The 2017 NFL Draft in Philadelphia was a smashing success with over 250,000 football fans attending the event in Philadelphia. With the city hosting the draft expected to make plenty of money off the event, more and more cities are bidding for the annual event.
While New York has stated their desire to bring the Draft back to Manhattan, Detroit is now jumping on the Draft train as well. According to MLive.com, the Detroit Lions are not only bidding for the 2018 NFL Draft, but also the 2019 edition as well.
The Lions are hoping to secure one of the bids this fall when the NFL begins rolling out three or four NFL Draft venues at a time, just like how they announce Super Bowl venues.
“If it’s a three-year cycle, I would bid for all three and hopefully win one of them,” president Rod Wood said Wednesday.
ESPN reported back in April that Dallas was the leading candidate to host the 2018 NFL Draft. Other potential 2018 sites include Philadelphia, Kansas City, Green Bay, and now Detroit.
One reason why Dallas is enticing to the NFL is the Cowboys just built a new training facility in Frisco, right outside of Dallas, which is where the Cowboys are pitching for the Draft to be held. In the Motor City, Wood said nothing is set in stone, but he thinks the Fox Theater in downtown Detroit, a short walk from Ford Field, would be a great venue.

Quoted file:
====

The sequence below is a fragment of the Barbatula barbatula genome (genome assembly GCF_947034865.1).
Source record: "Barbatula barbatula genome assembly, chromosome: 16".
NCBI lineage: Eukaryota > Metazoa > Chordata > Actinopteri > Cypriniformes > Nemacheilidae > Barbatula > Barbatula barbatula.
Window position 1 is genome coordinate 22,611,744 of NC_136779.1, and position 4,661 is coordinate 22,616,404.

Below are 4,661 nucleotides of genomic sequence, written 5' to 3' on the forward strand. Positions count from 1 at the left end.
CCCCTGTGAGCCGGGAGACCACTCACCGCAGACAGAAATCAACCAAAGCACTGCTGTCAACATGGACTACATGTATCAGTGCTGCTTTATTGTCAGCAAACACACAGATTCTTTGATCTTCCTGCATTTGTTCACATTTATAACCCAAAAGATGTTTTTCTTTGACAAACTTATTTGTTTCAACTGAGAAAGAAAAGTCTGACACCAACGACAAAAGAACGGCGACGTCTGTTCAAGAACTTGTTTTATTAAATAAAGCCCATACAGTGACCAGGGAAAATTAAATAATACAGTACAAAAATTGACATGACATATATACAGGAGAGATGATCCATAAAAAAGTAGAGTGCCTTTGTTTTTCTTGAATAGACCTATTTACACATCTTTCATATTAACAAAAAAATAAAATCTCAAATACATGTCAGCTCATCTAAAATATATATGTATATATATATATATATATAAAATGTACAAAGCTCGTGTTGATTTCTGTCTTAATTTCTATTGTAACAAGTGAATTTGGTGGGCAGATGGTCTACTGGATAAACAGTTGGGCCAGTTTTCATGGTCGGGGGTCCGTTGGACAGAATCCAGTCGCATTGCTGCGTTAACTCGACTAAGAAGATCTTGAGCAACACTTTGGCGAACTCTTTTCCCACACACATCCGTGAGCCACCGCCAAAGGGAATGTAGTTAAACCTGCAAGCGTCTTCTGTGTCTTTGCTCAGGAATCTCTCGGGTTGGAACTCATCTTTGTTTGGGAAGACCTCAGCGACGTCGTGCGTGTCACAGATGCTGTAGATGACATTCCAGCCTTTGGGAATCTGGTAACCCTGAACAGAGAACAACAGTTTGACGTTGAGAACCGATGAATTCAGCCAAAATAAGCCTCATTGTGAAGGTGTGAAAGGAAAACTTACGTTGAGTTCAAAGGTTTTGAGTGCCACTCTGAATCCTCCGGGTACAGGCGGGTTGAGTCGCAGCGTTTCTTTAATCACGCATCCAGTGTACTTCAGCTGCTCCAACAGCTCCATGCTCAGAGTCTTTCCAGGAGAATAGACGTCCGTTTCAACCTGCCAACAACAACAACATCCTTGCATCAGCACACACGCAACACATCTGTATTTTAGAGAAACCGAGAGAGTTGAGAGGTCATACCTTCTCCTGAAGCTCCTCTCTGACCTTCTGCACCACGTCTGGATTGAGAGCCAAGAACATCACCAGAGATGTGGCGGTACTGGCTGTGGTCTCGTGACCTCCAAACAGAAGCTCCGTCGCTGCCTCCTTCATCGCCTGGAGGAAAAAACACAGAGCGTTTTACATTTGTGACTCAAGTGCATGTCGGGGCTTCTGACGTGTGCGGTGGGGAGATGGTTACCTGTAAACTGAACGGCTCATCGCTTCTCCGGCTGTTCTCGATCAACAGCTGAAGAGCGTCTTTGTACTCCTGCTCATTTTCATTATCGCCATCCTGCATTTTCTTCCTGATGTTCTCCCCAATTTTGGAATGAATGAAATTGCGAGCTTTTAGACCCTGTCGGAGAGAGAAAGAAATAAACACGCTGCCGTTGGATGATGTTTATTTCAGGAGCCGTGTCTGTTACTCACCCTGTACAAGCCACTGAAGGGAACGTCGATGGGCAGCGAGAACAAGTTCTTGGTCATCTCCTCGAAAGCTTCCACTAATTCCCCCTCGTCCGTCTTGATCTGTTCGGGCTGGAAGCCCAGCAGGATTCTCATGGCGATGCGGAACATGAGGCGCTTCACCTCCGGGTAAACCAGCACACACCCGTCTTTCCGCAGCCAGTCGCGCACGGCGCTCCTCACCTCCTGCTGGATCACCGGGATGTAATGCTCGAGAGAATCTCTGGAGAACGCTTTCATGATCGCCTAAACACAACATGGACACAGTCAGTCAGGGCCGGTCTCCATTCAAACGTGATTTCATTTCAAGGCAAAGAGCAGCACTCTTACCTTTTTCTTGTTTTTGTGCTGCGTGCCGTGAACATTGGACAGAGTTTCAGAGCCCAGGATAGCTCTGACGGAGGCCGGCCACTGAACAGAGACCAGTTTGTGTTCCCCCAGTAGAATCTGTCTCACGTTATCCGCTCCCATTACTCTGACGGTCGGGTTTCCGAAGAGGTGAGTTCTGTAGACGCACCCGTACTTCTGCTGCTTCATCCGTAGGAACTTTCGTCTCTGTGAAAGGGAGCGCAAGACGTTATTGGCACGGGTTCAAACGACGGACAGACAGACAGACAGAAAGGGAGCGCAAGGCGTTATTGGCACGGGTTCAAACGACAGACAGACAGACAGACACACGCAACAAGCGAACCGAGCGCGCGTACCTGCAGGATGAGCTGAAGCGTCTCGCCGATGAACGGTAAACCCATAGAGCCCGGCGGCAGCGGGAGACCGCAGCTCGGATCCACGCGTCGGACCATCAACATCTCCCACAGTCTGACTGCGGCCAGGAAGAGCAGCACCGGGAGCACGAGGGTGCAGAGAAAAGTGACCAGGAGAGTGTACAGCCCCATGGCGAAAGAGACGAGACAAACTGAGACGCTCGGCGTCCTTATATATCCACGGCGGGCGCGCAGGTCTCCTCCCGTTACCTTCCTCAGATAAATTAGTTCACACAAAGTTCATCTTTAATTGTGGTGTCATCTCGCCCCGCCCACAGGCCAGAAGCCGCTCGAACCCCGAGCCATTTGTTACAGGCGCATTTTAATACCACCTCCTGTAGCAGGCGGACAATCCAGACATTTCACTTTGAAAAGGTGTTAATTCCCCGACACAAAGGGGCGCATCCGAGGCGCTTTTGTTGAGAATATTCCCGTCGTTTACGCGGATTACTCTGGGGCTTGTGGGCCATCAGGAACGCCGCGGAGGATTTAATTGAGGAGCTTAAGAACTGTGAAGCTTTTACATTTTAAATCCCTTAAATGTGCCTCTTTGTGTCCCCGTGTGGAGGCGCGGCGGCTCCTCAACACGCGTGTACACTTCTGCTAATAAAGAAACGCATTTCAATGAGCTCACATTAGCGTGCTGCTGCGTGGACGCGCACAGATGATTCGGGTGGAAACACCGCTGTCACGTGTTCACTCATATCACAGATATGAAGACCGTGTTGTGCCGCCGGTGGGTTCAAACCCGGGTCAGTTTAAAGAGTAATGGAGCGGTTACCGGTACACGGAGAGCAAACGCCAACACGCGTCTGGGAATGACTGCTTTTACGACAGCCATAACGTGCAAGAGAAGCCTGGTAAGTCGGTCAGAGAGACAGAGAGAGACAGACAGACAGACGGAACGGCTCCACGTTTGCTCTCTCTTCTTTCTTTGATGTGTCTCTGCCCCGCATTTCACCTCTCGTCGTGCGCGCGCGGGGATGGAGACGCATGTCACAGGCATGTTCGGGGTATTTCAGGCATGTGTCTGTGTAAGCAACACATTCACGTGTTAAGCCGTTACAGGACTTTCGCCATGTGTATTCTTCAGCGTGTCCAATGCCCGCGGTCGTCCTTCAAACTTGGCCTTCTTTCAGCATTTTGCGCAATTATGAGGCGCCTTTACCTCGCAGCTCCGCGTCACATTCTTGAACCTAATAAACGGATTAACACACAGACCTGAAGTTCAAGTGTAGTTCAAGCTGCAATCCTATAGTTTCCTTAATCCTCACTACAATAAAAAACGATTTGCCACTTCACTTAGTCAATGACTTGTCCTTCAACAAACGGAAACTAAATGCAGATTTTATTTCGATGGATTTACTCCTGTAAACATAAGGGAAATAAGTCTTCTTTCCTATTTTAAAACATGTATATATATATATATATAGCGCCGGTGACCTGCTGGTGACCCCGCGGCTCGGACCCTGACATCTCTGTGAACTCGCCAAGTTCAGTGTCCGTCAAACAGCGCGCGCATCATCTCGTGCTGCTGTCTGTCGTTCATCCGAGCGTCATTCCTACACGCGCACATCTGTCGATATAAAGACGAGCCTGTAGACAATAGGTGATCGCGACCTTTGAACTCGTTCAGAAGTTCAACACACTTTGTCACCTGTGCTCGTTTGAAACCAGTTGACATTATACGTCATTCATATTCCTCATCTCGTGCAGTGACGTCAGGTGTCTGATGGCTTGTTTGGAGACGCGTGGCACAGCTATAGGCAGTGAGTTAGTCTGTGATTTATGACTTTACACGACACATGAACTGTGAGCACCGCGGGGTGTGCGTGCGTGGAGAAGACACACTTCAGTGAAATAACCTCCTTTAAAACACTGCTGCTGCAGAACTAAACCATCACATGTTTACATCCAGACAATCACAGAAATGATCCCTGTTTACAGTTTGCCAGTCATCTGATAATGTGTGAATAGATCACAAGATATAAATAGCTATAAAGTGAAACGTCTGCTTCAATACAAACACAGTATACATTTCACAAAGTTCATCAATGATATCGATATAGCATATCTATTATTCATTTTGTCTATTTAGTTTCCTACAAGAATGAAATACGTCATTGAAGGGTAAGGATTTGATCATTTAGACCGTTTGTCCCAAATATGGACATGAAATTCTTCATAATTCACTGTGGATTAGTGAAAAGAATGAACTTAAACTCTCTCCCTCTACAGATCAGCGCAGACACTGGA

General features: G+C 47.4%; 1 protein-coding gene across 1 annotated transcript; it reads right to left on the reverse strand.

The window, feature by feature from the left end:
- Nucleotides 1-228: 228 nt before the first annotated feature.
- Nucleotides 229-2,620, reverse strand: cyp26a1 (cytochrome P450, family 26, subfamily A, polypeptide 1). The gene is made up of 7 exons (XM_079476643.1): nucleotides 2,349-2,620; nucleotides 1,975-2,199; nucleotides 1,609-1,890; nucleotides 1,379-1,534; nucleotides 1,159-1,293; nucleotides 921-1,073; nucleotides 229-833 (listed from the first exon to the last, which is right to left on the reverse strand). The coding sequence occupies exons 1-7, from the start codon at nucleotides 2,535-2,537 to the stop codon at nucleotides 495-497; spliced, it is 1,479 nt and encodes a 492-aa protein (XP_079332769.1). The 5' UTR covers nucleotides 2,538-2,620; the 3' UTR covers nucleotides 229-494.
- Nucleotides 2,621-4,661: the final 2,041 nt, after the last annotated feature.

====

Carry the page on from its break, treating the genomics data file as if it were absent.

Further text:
The first step Wood and Detroit took to landing the NFL Draft in the near future was sending a group of representatives to Philadelphia this year to help spread the word about their bid.
“We were invited along with a number of other cities to have people in Philadelphia for the draft, so we had somebody from our staff and somebody from the city attend to kind of see first hand what it’s like to host it,” Wood said. “So that’ll help us when we put our bid together, so we can do it in a way that hopefully picks up on what they did and do it in a Detroit way.”
New York City hosted the NFL Draft from 1965-2014 before the NFL moved it into a rotation between various cities. Chicago hosted the event in 2015 and 2016 before Philadelphia hosted it in 2017.
“We have some thoughts on what we can do,” he said. “I’m not going to get into specifics, but we’ll work on making it as exciting as it was in Philadelphia — but with maybe some of the restraints around weather that I can’t really count on 80 degrees like they had.”
While the Lions manage their NFL Draft bids, Wood said they’ll also be working on bidding for the next round of Super Bowls, a process that could start next spring.